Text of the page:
My old friend Sylvar says off-handedly at the end that "Most teenagers, having tried the modern way of life, choose to be Amish." I think this should require further thought and some sort of explanation as to why that would be the case. I mean, if you gave this set of facts to the average internet user, what percentage of Amish kids would you say they would predict "return to the fold?" I would guess it would be south of 50%. I know that I never returned to "the faith of my fathers" after boastfully declaring myself an atheist at a very young age, probably around 12 or so. In fact, I
spent misspent several careless years as an evangelical atheist. Looking back on that, I'd give anything if I could take back some of the awful things I said to some True Believers during those wanton and wasted years. Religion is a very strange animal and is looked upon as rabid at birth by many so-called Modern Thinkers. Hopefully, most of them will mellow as they age and try to be more forgiving to their fellow fallen angels.
I cannot imagine growing up Amish, but I was raised in the Bible Belt with a parttime Baptist preacher for a dad. This was in the 1950s when, for all practical purposes, there were no atheists in America except maybe in the big cities on the coasts. Our rumspringa turned out to be called the Age of Aquarius. This shift in attitudes is not hard to understand. When I was in high scool, the idea of getting laid on a first date was totally out of the question with any decent girl. Then, out of nowhere came a movement whose advertising campaign was free love. Now there's a marketing idea that the worst ad man in the world couldn't miss a sale on. And do not kid yourself for one second: Hippies didn't give a damn about World Peace; however, they cared quite deeply about a free piece of ass. Quite deeply, indeed. Religiously, even. Mass movements like this can be genuine or they can be whipped up by media hype and bully pulpits.
I would like for you to consider your current opinions about Mormonism. You hate them, don't you? Even though you didn't really have much of an opinion about them this time last year. And even though almost every time you hear someone speak evil of them, it ends with, "Now, don't get me wrong: The Mormons I've known IRL are some of the nicest folks I've ever met." I, too, can attest to this. When our daughter was a toddler, we lived next door to a Mormon family, and you could not find better neighbors. Kind, thoughtful, decent humans who never bothered us once about what we thought about the cosmos or who ruled it. And I would wager that more Mormon kids grow up to be practicing Mormons than Jewish kids grow up to be Jews or Baptist kids grow up to be Baptists. So what makes you think they are so evil this winter of 2012? Well, if you can't admit it to yourself, I'll tell you. It's because Mitt Romney has been the presumptive Republican nominee for POTUS this winter. And our Atheist-in-Chief President up for reelection, along with his willing sycophants in the media have made a conscious effort to convince you that Mr. Romney is not qualified to be President because he is a Mormon. You think I exaggerate? Then just watch as Romney fades and Rick Santorum surges. You will not hear so much about Mormons and you'll go back to forgetting they exist. Now the enemy will be evangelical Christians, even though Obama is supposedly a Christian himself. I must say it's a form of Christianity I know very little about, seemingly based on Black Revolutionary theology which paints the white men who founded America as "devils." Be that as it may, all that was just to say that popular opinions are being formed by forces outside yourself, and it's hard for me to imagine that these Amish kids mostly return to that way of life after spending a couple of years in the carnal world called America in 2012.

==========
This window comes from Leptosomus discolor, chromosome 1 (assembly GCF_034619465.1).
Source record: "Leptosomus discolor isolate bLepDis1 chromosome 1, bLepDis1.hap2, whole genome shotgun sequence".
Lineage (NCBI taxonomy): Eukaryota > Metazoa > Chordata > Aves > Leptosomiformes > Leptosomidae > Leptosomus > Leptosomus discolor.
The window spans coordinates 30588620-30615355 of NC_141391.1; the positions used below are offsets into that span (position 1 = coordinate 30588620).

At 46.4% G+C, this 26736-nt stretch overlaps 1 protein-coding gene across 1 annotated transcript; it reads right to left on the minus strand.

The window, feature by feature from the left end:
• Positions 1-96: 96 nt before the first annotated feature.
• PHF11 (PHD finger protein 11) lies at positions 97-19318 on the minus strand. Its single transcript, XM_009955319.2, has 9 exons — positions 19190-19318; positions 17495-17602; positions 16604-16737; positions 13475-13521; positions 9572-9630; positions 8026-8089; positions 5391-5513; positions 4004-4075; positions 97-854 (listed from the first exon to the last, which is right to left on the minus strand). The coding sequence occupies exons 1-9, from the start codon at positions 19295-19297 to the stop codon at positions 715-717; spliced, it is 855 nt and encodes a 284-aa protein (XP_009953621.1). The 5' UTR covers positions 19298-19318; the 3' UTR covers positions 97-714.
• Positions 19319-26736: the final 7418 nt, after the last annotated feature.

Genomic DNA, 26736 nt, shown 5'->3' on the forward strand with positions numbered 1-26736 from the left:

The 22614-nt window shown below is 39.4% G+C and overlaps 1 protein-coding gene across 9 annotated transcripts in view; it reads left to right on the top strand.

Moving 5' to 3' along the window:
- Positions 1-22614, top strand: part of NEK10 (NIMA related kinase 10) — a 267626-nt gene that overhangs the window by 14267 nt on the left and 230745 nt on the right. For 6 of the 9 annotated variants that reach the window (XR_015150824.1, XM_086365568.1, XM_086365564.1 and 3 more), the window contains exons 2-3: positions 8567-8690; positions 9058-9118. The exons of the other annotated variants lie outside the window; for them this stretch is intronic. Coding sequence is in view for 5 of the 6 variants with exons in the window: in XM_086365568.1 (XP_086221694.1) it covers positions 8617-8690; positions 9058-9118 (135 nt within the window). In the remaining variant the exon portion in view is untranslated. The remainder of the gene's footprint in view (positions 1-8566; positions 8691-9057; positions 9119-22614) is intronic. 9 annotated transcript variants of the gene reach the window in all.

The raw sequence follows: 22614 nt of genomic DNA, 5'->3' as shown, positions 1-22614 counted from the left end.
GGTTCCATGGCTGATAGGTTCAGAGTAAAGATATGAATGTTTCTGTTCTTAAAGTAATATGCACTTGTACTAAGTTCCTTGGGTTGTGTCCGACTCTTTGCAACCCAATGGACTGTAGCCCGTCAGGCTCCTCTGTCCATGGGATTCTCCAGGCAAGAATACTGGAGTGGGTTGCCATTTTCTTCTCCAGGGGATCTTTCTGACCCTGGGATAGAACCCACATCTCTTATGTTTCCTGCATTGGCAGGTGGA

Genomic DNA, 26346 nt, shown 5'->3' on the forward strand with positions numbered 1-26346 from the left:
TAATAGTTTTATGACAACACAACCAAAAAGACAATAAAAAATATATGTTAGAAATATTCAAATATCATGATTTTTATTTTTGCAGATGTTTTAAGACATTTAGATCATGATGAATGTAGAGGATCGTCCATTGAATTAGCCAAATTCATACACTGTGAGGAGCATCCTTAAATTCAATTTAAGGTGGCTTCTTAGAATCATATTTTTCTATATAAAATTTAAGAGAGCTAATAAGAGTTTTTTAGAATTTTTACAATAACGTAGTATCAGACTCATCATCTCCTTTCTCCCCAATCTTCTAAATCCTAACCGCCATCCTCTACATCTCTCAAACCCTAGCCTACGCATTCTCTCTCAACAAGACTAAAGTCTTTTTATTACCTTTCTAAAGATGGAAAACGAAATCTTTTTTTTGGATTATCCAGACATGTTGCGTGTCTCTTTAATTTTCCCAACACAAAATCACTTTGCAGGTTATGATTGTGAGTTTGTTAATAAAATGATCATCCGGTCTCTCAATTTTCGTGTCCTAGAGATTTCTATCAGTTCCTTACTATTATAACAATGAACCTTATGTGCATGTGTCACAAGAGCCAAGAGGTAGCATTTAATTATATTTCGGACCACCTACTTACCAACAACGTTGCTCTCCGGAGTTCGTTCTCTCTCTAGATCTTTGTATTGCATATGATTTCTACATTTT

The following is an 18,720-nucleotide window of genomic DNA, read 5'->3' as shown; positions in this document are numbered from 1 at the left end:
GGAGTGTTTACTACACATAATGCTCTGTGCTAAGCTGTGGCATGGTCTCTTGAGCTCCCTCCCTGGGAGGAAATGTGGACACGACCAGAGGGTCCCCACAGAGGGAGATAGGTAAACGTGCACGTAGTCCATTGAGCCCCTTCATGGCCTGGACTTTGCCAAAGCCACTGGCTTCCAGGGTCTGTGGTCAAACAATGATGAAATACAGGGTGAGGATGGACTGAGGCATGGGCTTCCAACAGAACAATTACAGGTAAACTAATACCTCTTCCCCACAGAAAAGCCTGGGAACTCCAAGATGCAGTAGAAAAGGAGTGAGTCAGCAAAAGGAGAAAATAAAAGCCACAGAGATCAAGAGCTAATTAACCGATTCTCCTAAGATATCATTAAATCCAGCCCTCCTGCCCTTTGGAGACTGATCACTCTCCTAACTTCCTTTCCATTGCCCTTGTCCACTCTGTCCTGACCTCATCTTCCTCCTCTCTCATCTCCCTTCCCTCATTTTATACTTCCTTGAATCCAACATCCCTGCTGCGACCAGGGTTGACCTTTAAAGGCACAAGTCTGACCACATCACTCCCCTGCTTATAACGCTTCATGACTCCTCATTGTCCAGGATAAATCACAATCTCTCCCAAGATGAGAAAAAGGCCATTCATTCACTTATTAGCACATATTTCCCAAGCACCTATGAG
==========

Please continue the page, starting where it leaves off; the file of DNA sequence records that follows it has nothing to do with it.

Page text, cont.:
How do you keep them down on the farm after they've seen Paree? Apparently it involves a cocktail of lifestyle mixing equal parts unconditional love, Gorilla-glue-strong family values, and an unwavering commitment to a Higher Power than their own ego.
I had never heard of rumspringa until I listened to episode 457 of This American Life. It's very interesting, if you've never heard it.